Qatar’s Corruption Is On Display For The World

The 2022 World Cup in Qatar is on its way, but not without a slew of controversy. In 2010, Qatar was “awarded” the winning bid to host the event. At the time, there were reports that FIFA officials were bribed to award the bid to Qatar, but ultimately a two-year investigation into this could not prove any bribery.[1]  However, this was heavily questioned at the time, and not many people believed the results of the investigation, which seemed to do nothing to clear any suspicions of bribery. To this point, it is no secret that Qatar bribed its way to hosting the 2022 World Cup, as there have been many bans, people stepping away from FIFA, and legal cases.[2] This operation to get the World Cup to Qatar was led primarily by former FIFA executive, Mohamed Bin Hammam.[3]

Deadly Construction

Regardless of the legitimacy of the process that got Qatar the winning bid, they won and had to prepare. Qatar built 7 brand new state of the art stadiums to host the World Cup in, but this massive construction effort did not come without a price.[4] In 2021, it was reported that over 6,500 South Asian migrant workers (a conservative estimate) died since the construction of these stadiums began.[5] While these deaths were not able to be directly attributed to the stadiums, a Qatar official, Hassan Al-Thawadi, recently said that he believes 400-500 migrant workers died from construction related to the World Cup.[6] However, Al-Thawadi tried to minimize this statement, saying only 3 of the deaths were directly connected to stadium construction, and 37 were from “other reasons”[7] The rest of the deaths he said are from wider efforts to get Qatar ready for the World Cup.[8] This number, while still being very high, is quite a big difference from the other estimates of over 6,500 deaths, which Al-Thawadi disputed previously as being a “sensational headline”.[9]


In addition to these issues, Qatar has also been dishonest in how it has dealt with advertisers – especially in regard to alcohol sales. Qatar had said leading up to the World Cup that there would be alcohol sold at the World Cup, and there would even be designated zones for fans to sober up who had had too much to drink.  If you accepted this promise from Qatar on its face, it seemed great and everyone was very excited about it, especially FIFA’s alcohol sponsors. This was all set until two days before the World Cup started, when FIFA announced that a decision had been made after discussion with Qatar to ban alcohol (outside of luxury suites) to ensure “the stadiums and surrounding areas provide an enjoyable, respectful and pleasant experience for all fans.”[10] The writing was on the wall, as Qatar’s allowance got narrower and narrower as the tournament got closer. When Qatar won the bid in 2010, there were no restrictions on alcohol.  In September, Qatar agreed to sell beer inside the stadium, but not at the concession stands. Next, a couple weeks before the tournament, the alcohol stands were moved to a desolate area in the stadium, and then finally the decision to ultimately ban it was made two days before the tournament began.[11]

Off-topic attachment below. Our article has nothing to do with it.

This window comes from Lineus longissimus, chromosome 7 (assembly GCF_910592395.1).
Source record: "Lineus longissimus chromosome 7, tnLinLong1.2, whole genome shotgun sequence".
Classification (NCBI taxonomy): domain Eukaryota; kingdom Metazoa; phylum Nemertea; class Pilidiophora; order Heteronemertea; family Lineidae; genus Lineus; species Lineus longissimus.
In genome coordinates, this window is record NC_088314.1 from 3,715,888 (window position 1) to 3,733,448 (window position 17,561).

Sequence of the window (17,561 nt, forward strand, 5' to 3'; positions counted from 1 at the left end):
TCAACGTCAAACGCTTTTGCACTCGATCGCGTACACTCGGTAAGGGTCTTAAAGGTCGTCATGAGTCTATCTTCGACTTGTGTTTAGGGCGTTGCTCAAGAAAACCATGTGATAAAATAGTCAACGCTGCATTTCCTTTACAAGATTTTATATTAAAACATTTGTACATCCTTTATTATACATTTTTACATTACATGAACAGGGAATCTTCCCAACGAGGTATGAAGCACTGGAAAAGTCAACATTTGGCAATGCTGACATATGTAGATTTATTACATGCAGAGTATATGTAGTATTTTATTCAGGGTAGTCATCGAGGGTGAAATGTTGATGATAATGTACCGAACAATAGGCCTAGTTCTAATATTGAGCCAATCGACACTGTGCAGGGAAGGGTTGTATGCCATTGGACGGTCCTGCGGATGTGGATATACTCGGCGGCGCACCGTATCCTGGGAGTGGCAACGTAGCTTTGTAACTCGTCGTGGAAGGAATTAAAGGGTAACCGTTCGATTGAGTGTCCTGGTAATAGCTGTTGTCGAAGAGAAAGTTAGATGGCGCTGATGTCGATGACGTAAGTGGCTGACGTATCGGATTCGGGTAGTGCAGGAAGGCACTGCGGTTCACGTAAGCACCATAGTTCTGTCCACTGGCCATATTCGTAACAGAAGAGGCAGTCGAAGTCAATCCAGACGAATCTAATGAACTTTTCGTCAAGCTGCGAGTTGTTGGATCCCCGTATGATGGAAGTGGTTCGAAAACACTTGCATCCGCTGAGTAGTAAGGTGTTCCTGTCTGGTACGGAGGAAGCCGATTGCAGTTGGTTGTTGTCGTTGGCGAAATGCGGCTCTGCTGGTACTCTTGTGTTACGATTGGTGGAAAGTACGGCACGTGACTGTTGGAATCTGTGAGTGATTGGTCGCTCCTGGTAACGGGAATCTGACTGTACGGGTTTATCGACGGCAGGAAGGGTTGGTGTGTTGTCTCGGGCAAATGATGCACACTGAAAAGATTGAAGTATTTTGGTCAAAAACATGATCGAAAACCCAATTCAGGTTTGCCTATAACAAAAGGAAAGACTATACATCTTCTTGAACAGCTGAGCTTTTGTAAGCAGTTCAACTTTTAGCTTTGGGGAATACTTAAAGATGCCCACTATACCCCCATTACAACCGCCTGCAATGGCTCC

While this is not great for fans, the biggest loser here is Budweiser, as they are a major sponsor of FIFA.  Budweiser paid tens of millions of dollars only to have alcohol banned on the largest stage of its sponsorship – clearly not what they signed up for when they agreed to a deal with FIFA.[12] While Budweiser was prepared to sell beer at the games, they obviously now had a surplus of beer, which they said they will ship to the winning country.[13]

Other Human Rights Issues

In addition to these World Cup-specific issues, fans still need to be aware of Qatar’s strict cultural considerations and laws when it comes to sex, LGBTQ+ rights, religious practice, dress, and public expression.[14] These issues alone deserve their own blog post, just to demonstrate how restricted visitor’s rights are in Qatar in comparison to their home countries. The U.S. Embassy issued a fact sheet to Americans about everything they need to be mindful of to avoid having trouble in Qatar.[15]

While the World Cup has put on display for the world the human rights issues that happen in Qatar, the tournament has faced a ton of backslash from the public, but the organizers really have not faced much backlash from sponsors. Budweiser is still selling their non-alcoholic beer there. Other sponsors such as Adidas, Microsoft, Coca-Cola, and many more have made no changes.[16] According to FIFA, “The FIFA World Cup Qatar 2022 will be backed by a full quota of Partners, Sponsors and Regional Supporters after FIFA sold out all sponsorship tiers and inventory for the football extravaganza.”[17]

This World Cup is unlike any other, and it is a great chance for the rest of the world to see the corruption and the injustice that happens in other countries. While there has been little change from FIFA and FIFA sponsors, the conversation has to start somewhere, and the public backlash is a great start.

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[7] Id.

[8] Id.

[9] Id.


[11] Id.

[12] Id.






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